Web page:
Copy Protection Used on Apple Computers
The first protection of floppy disks consisted of changing the address marks, bit slip marks, data marks, or end of data marks for each sector. For example, Apple standard sector markings were:
D5 AA 96 for the address mark. That was followed by track, sector, and checksum.
DE AA EB concluded the address header with what are known as bit slip marks.
D5 AA AD was used for the data mark and the end of data mark was another DE AA EB.
Changing any of these marks required fairly minimal changes to the software routines in Apple DOS which read and wrote the floppy disk, but produced a disk that could not be copied by any of the standard copiers, such as Apple's COPYA program. Some protection schemes used more complicated systems that changed the marks by track or even within a track.
By 1980, the first nibble copier, Locksmith, was introduced. These copiers reproduced copy protected floppy disks an entire track at a time, ignoring how the sectors were marked. This was harder to do than it sounds for two reasons: firstly, Apple disks did not use the index hole to mark the start of a track; their drives could not even detect the index hole. Tracks could thus start anywhere, but the copied track had to have this "write splice", which always caused some bits to be lost or duplicated due to speed variations, roughly in the same (unused for payload data) place as the original, or it would not work. Secondly, Apple used special "self-sync" bytes to achieve agreement between drive controller and computer about where any byte ended and the next one started on the disk. These bytes were written as normal data bytes followed by a slightly longer than normal pause, which was notoriously unreliable to detect on read-back; still, you had to get the self-sync bytes roughly right as without them being present in the right places, the copy would not work, and with them present in too many places, the track would not fit on the destination disk. Locksmith copied Apple II disks by taking advantage of the fact that these sync fields between sectors almost always consisted of a long string of FF (hex) bytes. It found the longest string of FFs, which usually occurred between the last and first sectors on each track, and began writing the track in the middle of that; also it assumed that any long string of FF bytes was a sync sequence and introduced the necessary short pauses after writing each of them to the copy. Ironically, Locksmith would not copy itself. The first Locksmith measured the distance between sector 1 of each track. Copy protection engineers quickly figured out what Locksmith was doing and began to use the same technique to defeat it. Locksmith countered by introducing the ability to reproduce track alignment and prevented itself from being copied by embedding a special sequence of nibbles, that if found, would stop the copy process. Henry Roberts (CTO of Nalpeiron), a graduate student in computer science at the University of South Carolina, reverse engineered Locksmith, found the sequence and distributed the information to some of the 7 or 8 people producing copy protection at the time.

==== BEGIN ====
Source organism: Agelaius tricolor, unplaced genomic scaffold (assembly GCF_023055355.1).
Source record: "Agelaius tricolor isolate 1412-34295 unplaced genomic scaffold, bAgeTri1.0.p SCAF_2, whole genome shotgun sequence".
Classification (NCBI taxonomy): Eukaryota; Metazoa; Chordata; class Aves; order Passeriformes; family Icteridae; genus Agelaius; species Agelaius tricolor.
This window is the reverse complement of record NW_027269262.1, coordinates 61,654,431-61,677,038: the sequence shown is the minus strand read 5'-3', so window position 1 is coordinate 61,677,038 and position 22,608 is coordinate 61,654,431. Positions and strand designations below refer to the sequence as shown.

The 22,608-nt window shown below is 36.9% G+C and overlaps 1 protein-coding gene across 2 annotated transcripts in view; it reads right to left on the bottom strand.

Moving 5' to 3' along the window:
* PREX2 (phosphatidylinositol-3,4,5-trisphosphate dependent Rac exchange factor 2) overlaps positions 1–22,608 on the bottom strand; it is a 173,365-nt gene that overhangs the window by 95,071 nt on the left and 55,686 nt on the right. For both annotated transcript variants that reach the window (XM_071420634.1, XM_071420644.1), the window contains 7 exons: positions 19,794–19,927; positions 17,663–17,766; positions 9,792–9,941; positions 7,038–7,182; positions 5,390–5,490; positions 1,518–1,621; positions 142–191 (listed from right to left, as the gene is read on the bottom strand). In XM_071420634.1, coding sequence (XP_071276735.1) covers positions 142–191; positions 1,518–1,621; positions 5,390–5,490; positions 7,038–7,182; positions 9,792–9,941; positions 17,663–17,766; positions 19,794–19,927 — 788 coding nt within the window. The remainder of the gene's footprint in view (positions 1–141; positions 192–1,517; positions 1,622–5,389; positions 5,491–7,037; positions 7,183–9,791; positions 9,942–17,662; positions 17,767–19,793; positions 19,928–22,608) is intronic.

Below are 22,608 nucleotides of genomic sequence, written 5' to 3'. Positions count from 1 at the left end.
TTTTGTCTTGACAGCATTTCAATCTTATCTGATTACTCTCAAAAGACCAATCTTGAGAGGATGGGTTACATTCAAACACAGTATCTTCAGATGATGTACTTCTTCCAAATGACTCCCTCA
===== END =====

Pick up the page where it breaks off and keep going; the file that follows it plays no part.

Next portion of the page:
For some time, Locksmith continued to defeat virtually all of the copy protection systems in existence. The next advance came from Henry Roberts' thesis on software copy protection, which devised a way of replacing Apple's sync field of FFs with random appearing patterns of bytes. Because the graduate student had frequent copy protection discussions with Apple's copy protection engineer, Apple developed a copy protection system which made use of this technique. Henry Roberts then wrote a competitive program to Locksmith, Back It UP. He devised several methods for defeating that, and ultimately a method was devised for reading self sync fields directly, regardless of what nibbles they contained. The back and forth struggle between copy protection engineers and nibble copiers continued until the Apple II became obsolete and was replaced by the IBM PC and its clones.